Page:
What is an Emergency Fund?
An emergency fund is a set amount of money that is put into a savings account. It should only be accessed in a true emergency.
I think it’s important for us to realize what an emergency is NOT. An emergency fund is not to be used for expected expenses. Christmas? The date stays the same every year; it is expected. You can start a Christmas savings fund. But Christmas expenses should not come out of your emergency fund. The same is true for birthdays, other holidays like Mother’s Day and Father’s Day, and routine car maintenance.
New clothes? Not an emergency. Your summer vacation? Not an emergency. That purse you’ve had your eye on that is finally on sale? A new TV? Shoes? No, no, and no.
An emergency fund should be saved only for unexpected life emergencies. When your car breaks down, your tires need to be replaced, your refrigerator or A/C unit blows and stops working. These are all examples of a true emergency. Unexpected medical bills or a job loss also count as true emergencies.
Honor your hard work! You will work really hard to build this emergency fund up, so only use your emergency fund for a TRUE emergency.
Why Do You Need an Emergency Fund?
If you lost your job tomorrow, how many bills would you be able to pay? If you or a loved one were in an accident, how much would you have saved for medical expenses?
Most Americans would not even be able to cover one month’s worth of bills if they suddenly lost their income. I know I used to be in this category! Are you?
You need an emergency fund to avoid a financial disaster if one of these things happened to you. An emergency fund will give you the peace of mind to know that your family will still be taken care of in case the worst happens.
Do You Need a 3 Month or a 6 Month Fund?
Many financial gurus have their own thought process on this. An amount that works for one family might not work for another. I’ll be the first to say you need to find what works for you.
So now that we understand no emergency fund will be the same, how do we know how much we need?
When my husband and I were first married, we had a small amount in savings. About one month’s worth of expenses. When I finally graduated college and got my big girl job, we upped that number to cover three months of expenses. I had a very secure job as a teacher, and my husband had been at his job for a while so he felt confident in his job security as well.
For this reason, we knew three months was enough for us. If he lost his job, I would still have mine. And vice versa. So technically, our emergency fund would have covered up to six months of his income alone, or my income alone.
The odds of both of us losing our jobs at the same time were slim to none. But in the off chance that this did happen, we would have had three months of expenses covered.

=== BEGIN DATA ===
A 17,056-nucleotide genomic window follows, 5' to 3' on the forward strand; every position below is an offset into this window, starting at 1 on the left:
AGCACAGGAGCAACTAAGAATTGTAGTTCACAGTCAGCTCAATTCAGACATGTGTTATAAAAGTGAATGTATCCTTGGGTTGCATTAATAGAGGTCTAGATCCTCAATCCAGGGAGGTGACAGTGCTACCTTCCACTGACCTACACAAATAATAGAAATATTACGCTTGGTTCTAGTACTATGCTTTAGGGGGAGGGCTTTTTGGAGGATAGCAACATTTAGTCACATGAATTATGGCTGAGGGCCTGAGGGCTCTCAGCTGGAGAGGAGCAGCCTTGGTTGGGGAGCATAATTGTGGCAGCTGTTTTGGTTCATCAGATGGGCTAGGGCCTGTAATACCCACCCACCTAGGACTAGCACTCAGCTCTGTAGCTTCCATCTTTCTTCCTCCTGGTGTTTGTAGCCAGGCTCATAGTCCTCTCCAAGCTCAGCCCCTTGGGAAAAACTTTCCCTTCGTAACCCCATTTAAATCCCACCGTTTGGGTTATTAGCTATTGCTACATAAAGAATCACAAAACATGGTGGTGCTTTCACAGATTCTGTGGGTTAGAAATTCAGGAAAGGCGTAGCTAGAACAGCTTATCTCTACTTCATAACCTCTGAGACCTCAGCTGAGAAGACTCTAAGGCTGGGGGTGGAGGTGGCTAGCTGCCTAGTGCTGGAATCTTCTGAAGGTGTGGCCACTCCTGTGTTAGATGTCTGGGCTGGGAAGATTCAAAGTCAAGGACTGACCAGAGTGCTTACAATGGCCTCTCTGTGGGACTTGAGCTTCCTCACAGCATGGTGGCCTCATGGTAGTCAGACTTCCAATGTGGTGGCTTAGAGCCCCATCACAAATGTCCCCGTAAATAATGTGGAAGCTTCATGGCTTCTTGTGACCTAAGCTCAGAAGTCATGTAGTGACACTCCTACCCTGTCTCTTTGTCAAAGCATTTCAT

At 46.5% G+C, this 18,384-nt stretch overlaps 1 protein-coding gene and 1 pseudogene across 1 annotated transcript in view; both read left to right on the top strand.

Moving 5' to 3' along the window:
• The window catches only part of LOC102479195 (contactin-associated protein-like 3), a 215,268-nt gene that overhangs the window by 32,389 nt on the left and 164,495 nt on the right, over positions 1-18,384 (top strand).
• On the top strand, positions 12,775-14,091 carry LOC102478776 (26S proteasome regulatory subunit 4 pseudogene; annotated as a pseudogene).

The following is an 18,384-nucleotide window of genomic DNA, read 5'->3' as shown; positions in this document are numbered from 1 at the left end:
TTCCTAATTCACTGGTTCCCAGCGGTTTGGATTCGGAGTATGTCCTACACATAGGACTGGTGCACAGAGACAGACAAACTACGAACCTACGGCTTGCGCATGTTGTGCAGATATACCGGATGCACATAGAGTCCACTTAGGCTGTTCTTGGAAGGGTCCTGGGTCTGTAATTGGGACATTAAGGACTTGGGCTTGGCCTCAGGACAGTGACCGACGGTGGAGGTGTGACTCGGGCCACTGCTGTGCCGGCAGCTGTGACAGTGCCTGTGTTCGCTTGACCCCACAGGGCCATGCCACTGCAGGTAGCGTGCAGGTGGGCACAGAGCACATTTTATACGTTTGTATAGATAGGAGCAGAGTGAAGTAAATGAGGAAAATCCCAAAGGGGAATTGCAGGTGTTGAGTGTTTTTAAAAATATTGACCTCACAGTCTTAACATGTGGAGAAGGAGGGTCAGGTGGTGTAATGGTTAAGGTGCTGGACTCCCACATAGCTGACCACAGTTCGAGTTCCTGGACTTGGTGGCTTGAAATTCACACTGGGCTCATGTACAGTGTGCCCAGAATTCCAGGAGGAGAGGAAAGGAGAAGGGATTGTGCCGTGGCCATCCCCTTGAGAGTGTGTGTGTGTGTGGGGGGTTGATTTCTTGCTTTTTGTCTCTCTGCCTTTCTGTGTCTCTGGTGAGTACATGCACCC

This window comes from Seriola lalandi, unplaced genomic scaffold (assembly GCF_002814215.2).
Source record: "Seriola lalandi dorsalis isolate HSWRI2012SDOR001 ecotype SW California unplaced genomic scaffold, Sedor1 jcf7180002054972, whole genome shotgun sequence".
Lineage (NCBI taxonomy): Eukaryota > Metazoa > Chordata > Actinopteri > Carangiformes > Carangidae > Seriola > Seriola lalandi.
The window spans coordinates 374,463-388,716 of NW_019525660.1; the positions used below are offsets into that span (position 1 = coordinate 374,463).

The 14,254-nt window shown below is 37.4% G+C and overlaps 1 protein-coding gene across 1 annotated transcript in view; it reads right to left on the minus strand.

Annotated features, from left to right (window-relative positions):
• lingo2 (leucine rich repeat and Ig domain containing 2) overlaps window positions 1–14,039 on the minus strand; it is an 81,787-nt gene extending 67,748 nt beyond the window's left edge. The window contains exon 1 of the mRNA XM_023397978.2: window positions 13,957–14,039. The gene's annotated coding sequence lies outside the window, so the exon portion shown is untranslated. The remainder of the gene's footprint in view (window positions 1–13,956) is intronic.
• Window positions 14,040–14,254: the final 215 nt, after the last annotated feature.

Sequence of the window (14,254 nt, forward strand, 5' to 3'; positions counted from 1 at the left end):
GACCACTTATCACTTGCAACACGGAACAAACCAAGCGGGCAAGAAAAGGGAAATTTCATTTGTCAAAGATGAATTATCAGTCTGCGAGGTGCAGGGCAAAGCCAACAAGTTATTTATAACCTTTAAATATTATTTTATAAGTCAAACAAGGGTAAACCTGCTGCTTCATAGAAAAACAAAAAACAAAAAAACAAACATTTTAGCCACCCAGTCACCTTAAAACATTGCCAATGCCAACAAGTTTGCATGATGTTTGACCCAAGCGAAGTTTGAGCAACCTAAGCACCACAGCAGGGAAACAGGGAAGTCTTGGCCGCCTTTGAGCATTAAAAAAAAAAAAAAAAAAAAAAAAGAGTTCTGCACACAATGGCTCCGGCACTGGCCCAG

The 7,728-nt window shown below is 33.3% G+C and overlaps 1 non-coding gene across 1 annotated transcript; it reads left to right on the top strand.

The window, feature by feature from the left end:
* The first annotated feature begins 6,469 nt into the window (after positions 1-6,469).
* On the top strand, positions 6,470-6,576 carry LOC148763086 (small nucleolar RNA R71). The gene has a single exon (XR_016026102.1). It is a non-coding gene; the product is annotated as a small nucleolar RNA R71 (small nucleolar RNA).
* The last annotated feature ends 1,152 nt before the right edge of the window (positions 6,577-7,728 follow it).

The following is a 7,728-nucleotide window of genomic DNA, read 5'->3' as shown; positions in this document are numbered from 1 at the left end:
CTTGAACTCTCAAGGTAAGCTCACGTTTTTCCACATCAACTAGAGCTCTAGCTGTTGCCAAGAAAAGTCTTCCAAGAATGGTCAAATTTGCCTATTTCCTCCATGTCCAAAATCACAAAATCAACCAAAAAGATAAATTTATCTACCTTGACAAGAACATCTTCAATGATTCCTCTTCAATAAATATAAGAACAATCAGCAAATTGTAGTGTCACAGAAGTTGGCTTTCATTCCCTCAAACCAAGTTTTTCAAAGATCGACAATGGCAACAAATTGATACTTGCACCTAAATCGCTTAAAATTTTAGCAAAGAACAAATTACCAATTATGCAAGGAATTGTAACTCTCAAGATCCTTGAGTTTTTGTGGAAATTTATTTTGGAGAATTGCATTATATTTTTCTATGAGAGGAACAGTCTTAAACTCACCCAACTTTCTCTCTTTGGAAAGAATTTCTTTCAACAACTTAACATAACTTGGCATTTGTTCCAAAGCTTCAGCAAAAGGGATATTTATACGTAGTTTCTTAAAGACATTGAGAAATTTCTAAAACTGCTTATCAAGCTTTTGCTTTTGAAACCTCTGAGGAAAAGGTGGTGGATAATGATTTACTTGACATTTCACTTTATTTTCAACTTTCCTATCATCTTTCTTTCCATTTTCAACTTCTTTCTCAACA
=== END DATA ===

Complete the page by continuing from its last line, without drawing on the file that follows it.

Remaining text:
Now that I have walked away from a career I loved, and am staying home with my girls, we are a one income family. Many of you read our story of how we paid off all of our debt except the mortgage.
Being debt-free provided the opportunity for me to stay home with my family, but our income plummeted. NO, but seriously. It did! And now if my husband loses his job or gets sick or in an accident and is unable to work, we feel like a three month emergency fund is not enough and we are saving for a six month fund. It might take a while, but that’s the goal.
When thinking about your own emergency fund, think about your family’s specific needs. Are you a single mom with multiple kids or a married couple with two secure jobs? Do you have an apartment or a huge house with a big ol’ mortgage payment?
Figure out what you are most comfortable with: 3 months or 6 months.
How Much Do You Really Need?
When you know how many months of bills you want to be able to save, you need to figure out how much you need each month. Keep in mind, this is not 3 or 6 months worth of your income. It is 3 or 6 months of expenses.
Take a look at your monthly budget. You will need to pay your rent/mortgage, utilities, gas, groceries, medical needs, etc. Ignore anything extra that is not a need. Things like cable, magazine subscriptions, eating out. Anything that is not necessary for survival will need to be cut if you find yourself living from your emergency fund.
Once you add up the expenses for all of your needs, multiply that number by 3 (for a 3-month fund) or 6 (for a 6-month fund).
Once you decide it is time for an emergency fund, figure out how much you are comfortable with saving, and pinch those pennies. Start by saving just $500, and work your way up to $1,000. Then save enough for one month’s worth of bills, then two, then three and six.
When all else fails, just start! Every month will get you closer and closer to your goals. Eventually, you will be so glad you started when you did.
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